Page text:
HE virtualization – a path to the headend of tomorrow

Date of publication: 14.12.2017

HE virtualization

An existing CCAP contains a physical-layer (PHY), downstream QAM/OFDM modulators and upstream QAM/OFDM demodulators, DOCSIS MAC functions as well as some routing functions. Physical QAM/OFDM signals require dedicated hardware such as ASICs/FPGAs, making a CCAP sophisticated and expensive box; so-called “Big Iron”.

To meet growing bandwidth and traffic demands, cable companies prepare to roll out DOCSIS 3.1, and progress in the further segmentation of their networks. This requires operators to install more “Big Iron” in the headend. But with space running out in centralized headends (hubs) that are already fully packed with power-hungry, dedicated systems, operators will face a new challenge.

With a Remote PHY, it is possible to split the physical signals from the CCAP and push QAM and OFDM modulation out to the Remote PHY Devices (RPDs) while CCAP Core routing can run out of the larger hubs.

Thanks to the separation of the core and the PHY, virtualization of the core functions is possible. MSOs gets the option to migrate from highly specialized hardware for their CCAP  functions to run those functions on commercial, off-the-shelf IT platforms (x86 servers). Such architecture is easily expandable and can be upgraded to new delivery standards as needed.

Once the Remote PHY Devices (RPDs)  are out of the hub, the virtualized CCAP Core can run on the same hardware infrastructure that is used for the vitalization of all the headend functions:

  • OOB – Cable operators install many supporting systems to manage their HFC networks. Many of these solutions are based on dedicated hardware and require a manual connection between the system and the service group that requires a network management, monitoring and troubleshooting. With virtualization, the OOB system, which we call the OOB Core, can operate on COTS servers, allowing operators to eliminate dedicated hardware in headend/hub, and as a result, save some space and power. A new, virtualized OOB system will be pure software that receives a sampled signal from hundreds of RPDs (delivered by the NDF/NDR function of Remote PHY- see the OOB article). In this case, there is a need to increase the scalability of the OOB systems. It is a simple process of instantiating another copy of the software that operates on the same resource as the rest of the functions.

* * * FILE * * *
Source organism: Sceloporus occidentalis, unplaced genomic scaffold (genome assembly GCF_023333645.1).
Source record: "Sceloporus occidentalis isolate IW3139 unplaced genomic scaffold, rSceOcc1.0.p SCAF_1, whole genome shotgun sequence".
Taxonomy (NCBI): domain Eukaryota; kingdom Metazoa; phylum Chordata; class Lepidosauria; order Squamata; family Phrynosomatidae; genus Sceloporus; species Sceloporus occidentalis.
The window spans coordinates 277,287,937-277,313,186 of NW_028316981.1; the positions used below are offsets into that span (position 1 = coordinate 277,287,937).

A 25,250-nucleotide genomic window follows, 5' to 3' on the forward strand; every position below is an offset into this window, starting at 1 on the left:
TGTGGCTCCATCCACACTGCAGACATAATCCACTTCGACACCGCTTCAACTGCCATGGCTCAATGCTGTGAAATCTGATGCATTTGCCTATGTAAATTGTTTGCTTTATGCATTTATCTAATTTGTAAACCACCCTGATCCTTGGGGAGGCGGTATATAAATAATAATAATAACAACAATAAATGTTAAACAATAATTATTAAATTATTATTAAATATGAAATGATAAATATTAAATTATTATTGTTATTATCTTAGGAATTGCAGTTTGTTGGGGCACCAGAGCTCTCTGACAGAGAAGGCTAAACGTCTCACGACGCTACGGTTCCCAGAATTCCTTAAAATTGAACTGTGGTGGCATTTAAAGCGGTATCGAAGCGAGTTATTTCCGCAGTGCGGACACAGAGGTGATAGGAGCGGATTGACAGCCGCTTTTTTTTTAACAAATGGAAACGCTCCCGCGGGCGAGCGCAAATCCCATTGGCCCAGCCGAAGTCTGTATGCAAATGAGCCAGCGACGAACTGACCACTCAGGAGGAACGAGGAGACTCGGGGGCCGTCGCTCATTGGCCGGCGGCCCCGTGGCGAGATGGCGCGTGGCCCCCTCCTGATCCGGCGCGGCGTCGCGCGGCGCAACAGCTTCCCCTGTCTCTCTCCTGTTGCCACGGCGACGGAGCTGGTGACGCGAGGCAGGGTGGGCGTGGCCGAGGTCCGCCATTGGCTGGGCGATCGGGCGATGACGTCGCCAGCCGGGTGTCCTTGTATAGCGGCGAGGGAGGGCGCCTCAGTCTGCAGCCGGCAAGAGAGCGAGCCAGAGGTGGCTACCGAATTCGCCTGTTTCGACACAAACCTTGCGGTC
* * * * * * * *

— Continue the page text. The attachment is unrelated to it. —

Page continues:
• VIDEO – By pushing the signal modulation into the RPD, all video functions, such as de-jittering, are simplified and can be performed by pure software, which we call the VIDEO Core. A complicated function like PCR restamping, multiplexing or scrambling can be done purely by software. Additionally, as video transport is handled by IP Multicast, it could be easily replicated on switches and routers, which are already used for the rest of the services such as DATA and OOB (see the unified network article). This allows for further simplification of the headend infrastructure, and even the centralization of all video functions into one, central headend.
  • DATA – The holy grail of virtualization is the full virtualization of DOCSIS MAC, which allows a scalable environment to build fast and reliable, high-speed Internet services. With virtualization of the DATA core, it is possible for MSO to gain the flexibility of a centralized or decentralized architecture. Due to virtualization and distribution, an RPD operator can easily and efficiently design some high-availability into all of the RPDs in their network with extensive resources as needed as was done in case of CMTS/I-CCAP – RF switches, redundant line cards and a complicated set of coaxial cables. A virtual data core allows for the maximal consolidation of the headends with the possible migration of all data/control planes and DOCSIS MACs to central Data Centre, and a reduction in the number of hubs. Also, the DATA Core functions will operate on would run on COTS servers, for which performance is increasing each year, as opposed to Big Iron platforms which are seeing major performance upgrades in 3-5 year intervals. Such a scenario allows for the steady growth of operators’ infrastructure without the need for big, expensive upgrades of the CCAP Core infrastructure.

HE virtualization – response to the running out of space in hubs

Regardless of whether an operator is going to virtualize single functions or all the headend functions, headend virtualization will allow MSOs to reduce OPEX and CAPEX, thanks to:

  • The usage of the COTS servers that are standardized platforms which price is constantly dropping.
  • Full utilization of server platforms thanks to sharing computing resources between different virtual functions such as OOB, VIDEO and DATA.

A reduction in the size of the hubs or a reduction in the number of hubs with centralization of the CCAP Core function into one or two Data Centres.

Want to read more about challenges and opportunities for MSO with Remote PHY implementation?